European Union plans for a multibillion-euro defence fund have been thrown into doubt by the economic shock of the coronavirus, officials and diplomats say, potentially threatening three years of unprecedented military cooperation.
With EU governments focused on a trillion-euro plan to offset the worst economic contraction since the 1940s, the billions for defence in the 2021-2027 budget are at risk.
Deep cuts would undermine EU ambitions to reduce a military reliance on the United States, complicate efforts to streamline a bewildering plethora of military systems in Europe, and decimate contracts for the European defence industry.
“We can expect an additional strain on resources, it is already looming,” said Jiri Sedivy, new chief executive of the European Defence Agency, which helps EU governments develop military capabilities. He took up his post this month.
“It’s especially disappointing considering that defence budgets only recently recovered from the financial shock of 10 years ago,” he told Reuters.
With the European Commission expected to present revised budget proposals next week, defence ministers held a video conference on Tuesday with the EU’s foreign policy chief Josep Borrell, who made the case for defence after COVID-19.
Acknowledging that the coronavirus “is a new factor, demanding resources,” Borrell told a news conference: “The coronavirus has brought a new threat … and it requires a stronger Europe in the world.”
Military cooperation could help advances in technology for pandemics, officials say, including in chemical and biological research such as hi-tech, resistant clothing.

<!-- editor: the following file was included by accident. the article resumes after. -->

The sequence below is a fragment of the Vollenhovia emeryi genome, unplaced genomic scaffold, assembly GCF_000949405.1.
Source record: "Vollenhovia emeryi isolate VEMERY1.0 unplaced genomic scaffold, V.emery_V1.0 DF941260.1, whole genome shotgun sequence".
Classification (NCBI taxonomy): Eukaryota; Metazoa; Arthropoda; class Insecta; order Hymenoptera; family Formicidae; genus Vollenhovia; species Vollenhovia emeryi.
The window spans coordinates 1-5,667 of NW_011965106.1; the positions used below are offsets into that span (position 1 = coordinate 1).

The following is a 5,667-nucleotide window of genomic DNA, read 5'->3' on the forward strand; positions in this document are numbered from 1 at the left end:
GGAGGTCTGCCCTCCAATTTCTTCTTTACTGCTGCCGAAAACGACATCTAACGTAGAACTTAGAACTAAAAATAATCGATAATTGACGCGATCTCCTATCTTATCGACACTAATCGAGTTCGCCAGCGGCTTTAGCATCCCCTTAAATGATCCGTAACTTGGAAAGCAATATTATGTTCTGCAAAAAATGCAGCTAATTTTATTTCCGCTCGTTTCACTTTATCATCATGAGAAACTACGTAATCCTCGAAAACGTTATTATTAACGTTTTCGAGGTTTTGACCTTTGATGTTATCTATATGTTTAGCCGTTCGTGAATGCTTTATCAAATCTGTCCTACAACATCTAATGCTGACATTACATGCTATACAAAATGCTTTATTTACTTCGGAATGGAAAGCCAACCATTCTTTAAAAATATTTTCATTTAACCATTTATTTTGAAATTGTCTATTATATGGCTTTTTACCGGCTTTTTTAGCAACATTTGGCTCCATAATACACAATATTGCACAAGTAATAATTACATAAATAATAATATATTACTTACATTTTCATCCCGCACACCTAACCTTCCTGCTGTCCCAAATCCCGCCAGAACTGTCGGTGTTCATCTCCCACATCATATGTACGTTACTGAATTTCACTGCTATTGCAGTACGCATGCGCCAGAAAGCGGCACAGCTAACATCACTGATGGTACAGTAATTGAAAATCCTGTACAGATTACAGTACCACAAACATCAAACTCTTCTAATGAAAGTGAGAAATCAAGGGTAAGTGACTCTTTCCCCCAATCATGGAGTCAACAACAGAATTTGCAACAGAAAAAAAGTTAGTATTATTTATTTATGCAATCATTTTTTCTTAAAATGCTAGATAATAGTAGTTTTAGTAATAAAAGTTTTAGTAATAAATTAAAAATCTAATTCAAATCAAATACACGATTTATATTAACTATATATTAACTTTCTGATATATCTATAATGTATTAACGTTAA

Following the UK’s 2016 vote to quit the EU, France and Germany seized on European defence as a way to promote integration. They agreed on a new pact with other EU governments.
While the US, the world’s biggest military power, has 30 weapons systems, the EU has 178. The bloc has 17 types of battle tank, compared with just one in the US.
After a 90-million-euro ($98m) pilot phase to boost defence cooperation, the Commission proposed a 13-billion-euro ($14bn) budget to allow EU militaries to plan, spend and deploy together.
Some 6.5 billion euros ($7bn) aimed to modernise Europe’s disjointed transport systems to move troops east in the case of a conflict with Russia – known as military mobility.
Facing a funding gap because of the UK’s departure from the EU this year, negotiators last year cut money planned for military mobility to zero, prompting alarm in Baltic states.
“There is pessimism that has crept in, so we have to broaden the understanding of mobility,” said Ben Hodges, a retired US general who commanded American army forces in Europe. “It’s not just about moving tanks to the front. This is about the flexibility of our leaders to do things to deal with a crisis.”